Faced with these numbers, EPA decided, not actually to cut the quotas, but to suggest an increase in the lower half of the proposed range, presumably in an effort not to tick off the people who make money off ethanol. It did not work:

Brooke Coleman, the Advanced Ethanol Council’s executive director, noted: “While only a proposed rule at this point, this is the first time that the Obama administration has shown any sign of wavering when it comes to implementing the RFS. What we’re seeing is the oil industry taking one last run at trying to convince administrators of the RFS to relieve the legal obligation on them to blend more biofuel based on clever arguments meant to disguise the fact that oil companies just don’t want to blend more biofuel. The RFS is designed to bust the oil monopoly. It’s not going to be easy.”

Shorter Brooke Coleman: “It’s after Halloween, but dammit, we’re entitled to a permanent candy ration!”

Of course, I had to go hunt down a quote from Bob Dinneen, the addled head of the Renewable Fuels Association, and the one good thing about Dinneen is that he picks up his cues on time:

“We’re all just sort of scratching our heads here today and wondering why this administration is telling us to burn less of a clean-burning American fuel.”

Call me when you start pushing for natural gas, Bob. Not only is it right up there on the “clean” scale, but nobody actually eats it. Or maybe you could team up with Michael Jacobson of CSPI and build an engine that runs on Slurpees.

Comments (3)




Easily LED

Several of this house’s light fixtures are inclined to give me grief, though the one most likely to give me grief at a moment’s notice is the two-bulb fixture over the kitchen sink: it has a neat and tidy design — the lower 15 percent of a sphere — which allows for a reasonable illumination pattern but which allows considerable heat buildup, and it fastens with three twist-screws, none of them placed favorably unless you’re two feet tall and can actually stand in the sink.

The advice given last decade was to replace the garden-variety 60-watt bulbs with 8-watt CFLs, which use so much less electricity that there’s just no excuse for not using them. An excuse promptly presented itself: CFLs in this installation lasted about five percent longer than the Standard Bulbs despite costing ten times as much. Must be the heat locked up in that hemidemisemiglobe, I reasoned, and reinstated the classic bulbs, grumbling all the way at having to climb that ladder yet again.

When one of them died on a Sunday afternoon — a dark Sunday afternoon an hour before sunset, of course — I escalated to LightCon 3, installing a pair of funky-looking but still bulb-shaped LED lights, with approximately the same brightness — 800 lumens — and 12-watt power consumption. Color temperature, at 3000°K, is slightly higher (therefore less “warm” — go figure), and assuming three hours’ usage a day, these critters are supposed to last eight years. I’m not entirely sure I’m going to last eight years. The manufacturer, in his wisdom, provides a five-year warranty. And at least if these go, I don’t have to call a farging hazmat team.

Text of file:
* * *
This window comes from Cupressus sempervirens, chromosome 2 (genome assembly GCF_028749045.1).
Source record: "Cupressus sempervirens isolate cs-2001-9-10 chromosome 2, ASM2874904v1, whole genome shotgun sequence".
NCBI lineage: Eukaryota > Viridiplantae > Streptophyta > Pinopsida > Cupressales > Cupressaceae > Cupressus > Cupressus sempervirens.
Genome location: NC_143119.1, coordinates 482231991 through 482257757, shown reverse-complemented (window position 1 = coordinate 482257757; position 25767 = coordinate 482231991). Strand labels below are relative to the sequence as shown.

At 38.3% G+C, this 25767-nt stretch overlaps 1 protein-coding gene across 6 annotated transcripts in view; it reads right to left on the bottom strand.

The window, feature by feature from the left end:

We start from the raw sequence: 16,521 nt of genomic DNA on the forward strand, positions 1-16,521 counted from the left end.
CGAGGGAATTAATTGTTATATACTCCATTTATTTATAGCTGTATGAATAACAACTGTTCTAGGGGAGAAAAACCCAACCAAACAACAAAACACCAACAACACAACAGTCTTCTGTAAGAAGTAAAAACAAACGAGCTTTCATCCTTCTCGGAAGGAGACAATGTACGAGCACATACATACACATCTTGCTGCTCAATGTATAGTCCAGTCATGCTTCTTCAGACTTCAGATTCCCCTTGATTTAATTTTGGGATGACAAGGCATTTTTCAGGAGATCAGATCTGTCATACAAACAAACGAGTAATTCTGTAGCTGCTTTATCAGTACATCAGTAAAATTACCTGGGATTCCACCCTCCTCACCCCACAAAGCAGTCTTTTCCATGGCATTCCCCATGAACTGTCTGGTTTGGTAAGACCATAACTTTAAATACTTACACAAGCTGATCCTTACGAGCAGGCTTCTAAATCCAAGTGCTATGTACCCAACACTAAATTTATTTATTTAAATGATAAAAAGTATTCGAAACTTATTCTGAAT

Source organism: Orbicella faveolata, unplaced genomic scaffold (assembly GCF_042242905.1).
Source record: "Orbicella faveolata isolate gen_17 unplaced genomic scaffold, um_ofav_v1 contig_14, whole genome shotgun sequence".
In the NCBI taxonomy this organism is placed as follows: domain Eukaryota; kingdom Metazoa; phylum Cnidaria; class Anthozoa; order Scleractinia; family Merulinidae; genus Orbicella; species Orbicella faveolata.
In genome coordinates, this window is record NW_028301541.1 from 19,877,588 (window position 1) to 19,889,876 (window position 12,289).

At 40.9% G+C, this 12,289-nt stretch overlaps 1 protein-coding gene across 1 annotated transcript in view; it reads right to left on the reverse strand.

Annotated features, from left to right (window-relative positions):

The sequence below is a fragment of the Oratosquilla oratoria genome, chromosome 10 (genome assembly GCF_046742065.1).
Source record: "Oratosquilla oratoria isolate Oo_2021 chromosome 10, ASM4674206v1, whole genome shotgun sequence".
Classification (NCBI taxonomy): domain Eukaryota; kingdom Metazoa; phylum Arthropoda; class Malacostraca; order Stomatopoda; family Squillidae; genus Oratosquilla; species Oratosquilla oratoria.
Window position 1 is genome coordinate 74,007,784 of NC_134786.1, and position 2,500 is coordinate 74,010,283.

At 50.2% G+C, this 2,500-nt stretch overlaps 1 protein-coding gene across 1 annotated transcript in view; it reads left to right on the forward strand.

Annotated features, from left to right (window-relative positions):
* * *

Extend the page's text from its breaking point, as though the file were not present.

Comments (9)




It isn’t even algebra

There has been much wailing and gnashing of teeth over Common Core curriculum, including fear that the students will never actually learn how to do math before leaving school. Then again, you could make a case that it’s already too late:

I get about 14 miles to the gallon on the highway 318 engine. How much money will it cost me to Travel 1,495 miles Average gas is $3,50 a gallon

This is, or used to be, fourth-grade stuff. (Answer: $373.75.) And what the hell is he driving? An old Dodge pickup?

Comments (5)




Instanter incentive

From two weeks ago:

I expected to find premium for $3.299, and sure enough, that’s what it said on the pump.

There were signs all over the place promoting V-Power, Shell’s version of premium, which was nothing unusual. What I didn’t expect was the pump to reset itself to $3.249 before I started.

On the bottom of the receipt tape: “You received 5cpg off today’s purchase just for buying Shell V-Power! Shell V-Power actively cleans for better performance.”

I hit that same Shell station yesterday, and V-Power was posted at $3.119, a decided improvement. I went through the usual opening ritual — slide card, press buttons — and the price reset to $3.069 before I even selected a grade. Evidently Shell remembers what I buy. (Regular, if you’re curious, was posted at $2.799.)

Comments (2)